EDITOR'S NOTE: See http://askbobrankin.com/computer_restarts_itself.html
23 Dec 2008
Oh, for the halcyon days when we dreamed about a memory extention to 128 ko.....
16 Oct 2009
I have two SD RAMs of 256 & 512. My pc is still sluggish. Some say it is due to two different RAMS & that I should buy single RAM of 1 GB.He also says it is due to conflicts for which RAM is to be used first by application. This seems to be ridiculous. What should I do to speed up my PC? I weekly do scans and defrags.
11 Nov 2009
One thing I've noticed when contemplating an upgrade is that in many older computers, the BIOS has a memory max. Don't think you can go past that no matter what size memory stick is used.
15 May 2010
help me increase my ram
16 Dec 2010
Is it safe to add memory to a computer if the two memory sticks are of two different brands?
EDITOR'S NOTE: Yes, RAM is a commodity item.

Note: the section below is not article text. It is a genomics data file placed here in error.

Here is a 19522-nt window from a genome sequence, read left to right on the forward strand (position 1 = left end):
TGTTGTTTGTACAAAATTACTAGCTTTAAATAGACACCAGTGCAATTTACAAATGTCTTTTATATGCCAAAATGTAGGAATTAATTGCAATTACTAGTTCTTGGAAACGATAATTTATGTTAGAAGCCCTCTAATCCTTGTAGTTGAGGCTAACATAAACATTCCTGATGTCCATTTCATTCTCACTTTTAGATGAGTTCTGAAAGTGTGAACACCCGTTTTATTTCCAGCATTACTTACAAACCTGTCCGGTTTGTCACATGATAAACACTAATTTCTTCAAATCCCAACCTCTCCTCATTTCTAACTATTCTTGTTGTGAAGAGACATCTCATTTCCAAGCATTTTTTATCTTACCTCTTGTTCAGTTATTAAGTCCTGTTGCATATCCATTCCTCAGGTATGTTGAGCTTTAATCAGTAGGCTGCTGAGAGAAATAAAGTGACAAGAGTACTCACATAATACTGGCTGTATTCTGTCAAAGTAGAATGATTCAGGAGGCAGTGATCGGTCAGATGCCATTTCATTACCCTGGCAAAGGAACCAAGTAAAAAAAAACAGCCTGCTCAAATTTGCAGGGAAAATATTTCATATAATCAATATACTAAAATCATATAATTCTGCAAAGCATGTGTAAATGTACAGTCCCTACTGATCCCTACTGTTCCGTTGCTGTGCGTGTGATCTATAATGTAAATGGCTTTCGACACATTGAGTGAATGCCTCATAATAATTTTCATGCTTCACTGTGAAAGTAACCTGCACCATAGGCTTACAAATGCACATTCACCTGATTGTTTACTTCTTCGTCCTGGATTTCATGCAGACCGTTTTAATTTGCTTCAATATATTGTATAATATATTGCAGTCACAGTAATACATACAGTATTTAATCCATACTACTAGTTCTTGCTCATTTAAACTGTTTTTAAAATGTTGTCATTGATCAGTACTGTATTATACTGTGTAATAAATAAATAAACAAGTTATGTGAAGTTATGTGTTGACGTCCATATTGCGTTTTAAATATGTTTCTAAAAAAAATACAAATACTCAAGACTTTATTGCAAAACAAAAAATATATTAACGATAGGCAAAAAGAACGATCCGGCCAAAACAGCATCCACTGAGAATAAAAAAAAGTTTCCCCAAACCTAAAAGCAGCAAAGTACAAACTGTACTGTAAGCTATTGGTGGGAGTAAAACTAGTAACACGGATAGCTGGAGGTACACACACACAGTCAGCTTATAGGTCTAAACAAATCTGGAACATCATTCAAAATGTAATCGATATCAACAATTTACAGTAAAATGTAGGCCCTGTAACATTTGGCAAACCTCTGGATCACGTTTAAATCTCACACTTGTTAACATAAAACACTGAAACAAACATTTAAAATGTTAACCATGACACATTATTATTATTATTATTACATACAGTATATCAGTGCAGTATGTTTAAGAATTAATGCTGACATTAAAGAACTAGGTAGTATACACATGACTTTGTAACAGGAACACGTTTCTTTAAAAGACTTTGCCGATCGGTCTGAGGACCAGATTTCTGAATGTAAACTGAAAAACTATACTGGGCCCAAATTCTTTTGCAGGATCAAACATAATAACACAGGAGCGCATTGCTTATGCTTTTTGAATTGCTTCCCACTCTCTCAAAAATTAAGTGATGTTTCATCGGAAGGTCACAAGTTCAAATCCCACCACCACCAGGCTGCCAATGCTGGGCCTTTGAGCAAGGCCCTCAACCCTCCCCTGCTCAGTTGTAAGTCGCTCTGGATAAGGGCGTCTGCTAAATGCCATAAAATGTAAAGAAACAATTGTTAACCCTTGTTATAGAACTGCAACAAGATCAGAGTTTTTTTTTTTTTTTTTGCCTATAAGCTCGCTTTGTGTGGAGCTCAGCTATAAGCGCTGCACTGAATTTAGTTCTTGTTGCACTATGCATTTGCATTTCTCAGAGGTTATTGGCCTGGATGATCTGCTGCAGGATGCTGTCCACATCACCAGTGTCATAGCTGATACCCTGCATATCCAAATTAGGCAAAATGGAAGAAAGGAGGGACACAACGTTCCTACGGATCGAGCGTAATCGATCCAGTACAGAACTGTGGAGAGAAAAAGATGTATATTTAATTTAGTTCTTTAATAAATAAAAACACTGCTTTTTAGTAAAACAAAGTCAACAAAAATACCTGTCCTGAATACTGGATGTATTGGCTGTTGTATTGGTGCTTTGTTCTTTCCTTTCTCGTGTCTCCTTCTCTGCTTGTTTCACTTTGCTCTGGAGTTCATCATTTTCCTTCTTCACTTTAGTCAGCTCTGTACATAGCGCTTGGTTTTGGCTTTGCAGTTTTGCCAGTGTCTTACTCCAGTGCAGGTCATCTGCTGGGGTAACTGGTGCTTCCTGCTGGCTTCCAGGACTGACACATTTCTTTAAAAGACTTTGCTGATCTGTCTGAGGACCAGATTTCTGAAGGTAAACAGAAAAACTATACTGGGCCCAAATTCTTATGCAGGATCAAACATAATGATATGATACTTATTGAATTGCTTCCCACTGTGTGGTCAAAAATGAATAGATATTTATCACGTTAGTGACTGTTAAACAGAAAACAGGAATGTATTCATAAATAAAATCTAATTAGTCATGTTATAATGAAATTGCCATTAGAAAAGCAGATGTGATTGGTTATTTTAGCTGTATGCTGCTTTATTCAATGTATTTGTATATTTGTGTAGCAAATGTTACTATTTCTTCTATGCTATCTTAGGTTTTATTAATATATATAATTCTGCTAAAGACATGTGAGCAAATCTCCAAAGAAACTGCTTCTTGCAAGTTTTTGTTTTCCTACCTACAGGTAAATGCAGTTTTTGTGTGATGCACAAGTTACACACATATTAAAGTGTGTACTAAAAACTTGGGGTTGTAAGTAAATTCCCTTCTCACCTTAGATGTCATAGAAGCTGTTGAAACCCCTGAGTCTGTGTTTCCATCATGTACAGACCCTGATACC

25 Jan 2011
I added RAM to my DELL Inspiron E1705 laptop. I added (2) 2 gigs each sticks. Do I need to update BIOS, or will it use all the RAM memory, with the older version of BIOS that was on the laptop. I'm afraid of messing up BIOS/laptop, if I try to update it.
07 Feb 2011
I have a ASUS pc bought one year ago. From the Library I access the Internet. My pc works fine in the earlier time of the day but slow down in mid-day and after noons hours. What caused this problem.
EDITOR'S NOTE: Sounds like those are the peak times when everyone is competing for the limited wifi bandwidth.
24 Mar 2011
I have asus rampage III formula MoBo, intel x990 extreme processor, 2x Radeon HD 6870 in crossfire, 3x 2GB G.Skill memory sticks.
There are 6x Dimm spots and I'm using three, I've bought 3x 2GB more of the same memory. My MoBo book says it can handle up to 24GB ram. But I only want 12GB. Should I just open it and try ?
EDITOR'S NOTE: Sounds like it should be fine.